I.G. Farbenindustrie A.G.'s Patents, 47 R.P.C. 289, was a case of a selection patent where somewhat different considerations apply. If the essence of a patent is a selection or principle of selection of specially useful products from a known field, a substantially different selection must be a substantially different invention. In this case the patentee sought to narrow his claim by introducing a new limitation into the selection set out in the original specification and this was not allowed. There are two older cases to which I should also refer as they were decided by this House, but the section of the Act dealing with amendment was then in different form. In Seed v. Higgins, 8 H.L.C. 550, the specification contained a detailed description of an apparatus for winding cotton on a bobbin and continued, "The above apparatus represents one particular and practicable mode of applying my invention; but I would here remark, that I do not intend to confine myself to this particular method; but I claim as my invention the application of the law or principle of centrifugal force to the particular or special purpose above set forth..." The patentee sought to disclaim everything "except only the application of centrifugal force hy means of a weight acting upon a presser. so as to cause it to press against a bobbin, as described in the said specification " and this was allowed. In Ralston v. Smith, 11 H.L.C. 223, the claim was for a machine with two rollers which would at the same time perform two operations on woven fabrics, one being to impress a pattern on it. It was found that this would not work unless the pattern was of a particular kind and the patentee sought to amend by disclaiming the use of all other patterns. This was not allowed: Lord Westbury said, "The object of the Act authorising disclaimers was plainly this, that when you have in your specification a sufficient and good description of a useful invention, but that description is imperilled or hazarded by something being annexed to it which is capable of being severed, leaving the original description, in its integrity, good and sufficient, without the necessity of addition, then you might by the operation of a disclaimer lop off the vicious matter, and leave the original invention as described in the specification untainted and uninjured by that vicious excess. But it never was intended that you should convert a bad specification, in the sense of its not containing any description of any useful invention at all into a good specification by adding words that would convert what has been properly called in the Court below, 'a barren and unprofitable generality,' into a specific and definite practical description" I think that these authorities sufficiently establish the principle to be followed and I know of no authority which conflicts with them. In this case no new matter is sought to be introduced by the Appellants' proposed amendment. Does it seek to make something an essential part of the invention which was not so before? I do not think so. The two substances were I think a part and an essential part of the invention originally claimed. They were members of the group or class claimed and were the only members particularly referred to. I do not see how it can be said that they were not an essential part of that invention. Does the amendment involve any new element of selection? Again I do not think so. The purpose of an amendment of this character is to discard those parts of the invention originally claimed which are bad and retain what is good. If the parts sought to be retained are distinguished in the original specification by forming the subject of a separate claim there is generally no difficulty. The difficulty arises when the patentee wishes to pick out from a claim which is too wide parts or instances which can be the subject of a valid patent. In one sense it might be said that you can never disclaim down to something which was not the subject of a separate claim in the original specification without making a new selection. But it is clear from authority that there are cases where it is permissible to disclaim down to a claim which was not set out in the original specification : indeed even in the case of a selection patent there is high authority for this. In I.G. Farbenindustrie A.G.'s Patents, Maugham, J. (as he then was), said: "It is true that in such a case" (where there are separate claims in the original specification) "the Patentee by separating his claims has enabled the Court separately to consider the inventions claimed to be the basis of the patent. But ought such a matter to depend merely on the form of drafting? If, as in this case, the claims could originally have been separated up without difficulty so that the excess matter sought to be disclaimed could readily be treated as included in a separate claim, should not the amendment be allowed under Sec. 22? On the whole I incline to that view, and I should prima facie be disposed to allow this amendment." If a patentee seeks to pick out from a claim something which is not distinguishable in his original specification from the rest of the subject matter of the claim then I think that he is seeking to introduce a new selection and to that extent a different invention. But here I think that the two substances were distinguished in the original specification by the inclusion in it of full particulars of their manufacture and therapeutic effect. In Ralston v. Smith Lord Cranworth said, "The distinction was very clearly pointed out in the case of Seed v. Higgins before this House, that you may disclaim something which leaves untouched a description which is in itself perfect; but that where you have an imperfect description, you cannot say because it is (according to the language of one of the cases) a mere impracticable generality, 'I exclude everything except one single case, which though involved in it, could not by any reasonable investigation have been discovered by an ordinary person.'" I think that the Appellants' amendment would leave untouched a description of the two named substances which is in itself perfect.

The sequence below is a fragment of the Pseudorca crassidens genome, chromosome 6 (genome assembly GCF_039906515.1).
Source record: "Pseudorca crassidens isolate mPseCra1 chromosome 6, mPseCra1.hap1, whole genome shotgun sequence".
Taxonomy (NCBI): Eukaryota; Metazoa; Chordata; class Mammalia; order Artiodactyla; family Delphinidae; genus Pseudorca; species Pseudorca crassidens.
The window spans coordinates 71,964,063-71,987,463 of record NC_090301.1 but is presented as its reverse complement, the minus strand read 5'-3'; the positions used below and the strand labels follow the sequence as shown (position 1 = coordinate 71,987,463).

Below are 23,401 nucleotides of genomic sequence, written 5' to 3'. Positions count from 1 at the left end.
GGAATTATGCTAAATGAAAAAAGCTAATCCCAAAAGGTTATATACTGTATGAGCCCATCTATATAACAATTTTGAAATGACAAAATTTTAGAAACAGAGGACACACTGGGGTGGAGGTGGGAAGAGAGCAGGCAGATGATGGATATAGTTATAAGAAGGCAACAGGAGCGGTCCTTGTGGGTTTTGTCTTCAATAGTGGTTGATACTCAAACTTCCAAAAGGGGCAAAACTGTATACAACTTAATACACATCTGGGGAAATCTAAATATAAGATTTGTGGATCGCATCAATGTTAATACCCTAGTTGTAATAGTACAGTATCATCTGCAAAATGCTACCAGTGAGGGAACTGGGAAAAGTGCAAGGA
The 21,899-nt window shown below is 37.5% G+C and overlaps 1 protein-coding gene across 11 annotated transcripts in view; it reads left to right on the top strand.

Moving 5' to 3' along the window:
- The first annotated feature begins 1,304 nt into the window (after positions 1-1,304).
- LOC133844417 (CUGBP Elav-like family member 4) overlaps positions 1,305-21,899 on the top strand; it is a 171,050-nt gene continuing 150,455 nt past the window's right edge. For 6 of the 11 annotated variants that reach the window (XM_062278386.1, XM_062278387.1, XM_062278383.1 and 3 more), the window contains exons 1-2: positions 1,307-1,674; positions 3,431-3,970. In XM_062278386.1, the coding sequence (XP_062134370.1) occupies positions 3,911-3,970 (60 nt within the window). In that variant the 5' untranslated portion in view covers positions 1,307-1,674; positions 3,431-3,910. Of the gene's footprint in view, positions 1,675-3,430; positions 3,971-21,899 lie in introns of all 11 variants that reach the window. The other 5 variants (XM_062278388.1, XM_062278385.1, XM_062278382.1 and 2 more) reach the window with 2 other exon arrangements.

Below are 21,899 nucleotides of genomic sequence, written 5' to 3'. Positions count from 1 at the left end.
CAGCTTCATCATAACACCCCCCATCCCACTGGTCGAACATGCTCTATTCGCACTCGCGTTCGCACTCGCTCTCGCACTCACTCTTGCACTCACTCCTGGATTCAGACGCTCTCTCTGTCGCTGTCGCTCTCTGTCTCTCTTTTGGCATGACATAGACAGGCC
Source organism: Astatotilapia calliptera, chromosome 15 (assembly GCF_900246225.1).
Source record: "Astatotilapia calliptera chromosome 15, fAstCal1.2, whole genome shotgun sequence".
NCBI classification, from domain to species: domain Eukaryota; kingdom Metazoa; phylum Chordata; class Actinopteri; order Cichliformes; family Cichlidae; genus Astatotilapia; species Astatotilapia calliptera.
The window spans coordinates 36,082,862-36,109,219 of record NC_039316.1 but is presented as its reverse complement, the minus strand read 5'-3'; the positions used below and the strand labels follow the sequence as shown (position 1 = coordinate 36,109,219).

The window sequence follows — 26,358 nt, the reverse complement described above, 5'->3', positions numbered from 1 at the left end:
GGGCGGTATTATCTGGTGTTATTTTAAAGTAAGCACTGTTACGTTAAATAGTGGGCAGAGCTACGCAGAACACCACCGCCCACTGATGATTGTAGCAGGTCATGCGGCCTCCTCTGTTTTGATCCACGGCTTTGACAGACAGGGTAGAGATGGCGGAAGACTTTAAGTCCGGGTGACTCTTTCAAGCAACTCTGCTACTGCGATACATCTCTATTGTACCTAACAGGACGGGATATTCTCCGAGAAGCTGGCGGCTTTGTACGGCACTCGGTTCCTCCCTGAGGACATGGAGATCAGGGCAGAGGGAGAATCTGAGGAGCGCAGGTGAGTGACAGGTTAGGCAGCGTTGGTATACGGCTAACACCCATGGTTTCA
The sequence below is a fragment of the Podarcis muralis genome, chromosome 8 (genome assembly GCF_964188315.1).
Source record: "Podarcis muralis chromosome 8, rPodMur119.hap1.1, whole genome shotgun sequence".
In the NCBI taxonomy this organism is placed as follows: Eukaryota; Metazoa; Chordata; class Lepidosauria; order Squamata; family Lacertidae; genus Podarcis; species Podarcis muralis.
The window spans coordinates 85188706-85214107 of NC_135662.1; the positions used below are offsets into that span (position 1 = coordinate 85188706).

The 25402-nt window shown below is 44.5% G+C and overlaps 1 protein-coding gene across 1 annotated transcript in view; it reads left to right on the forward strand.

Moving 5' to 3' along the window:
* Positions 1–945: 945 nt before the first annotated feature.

There is a good reason why a patentee should not be allowed to introduce a new selection by amendment: the new selection may be based on knowledge which he has only recently acquired, and if it were allowed he would be able to claim something which he had not invented when he got his patent. But that cannot apply here. The Appellants published in the original Specification everything that was involved in or was necessary to justify the claim which they now seek to introduce. No doubt the scope of the original claim is very wide and the scope of the new claim is very narrow, but I do not think that that is a good reason for holding that they are claims to different inventions if I am right in my view that the new claim is a claim to a part of the invention originally claimed.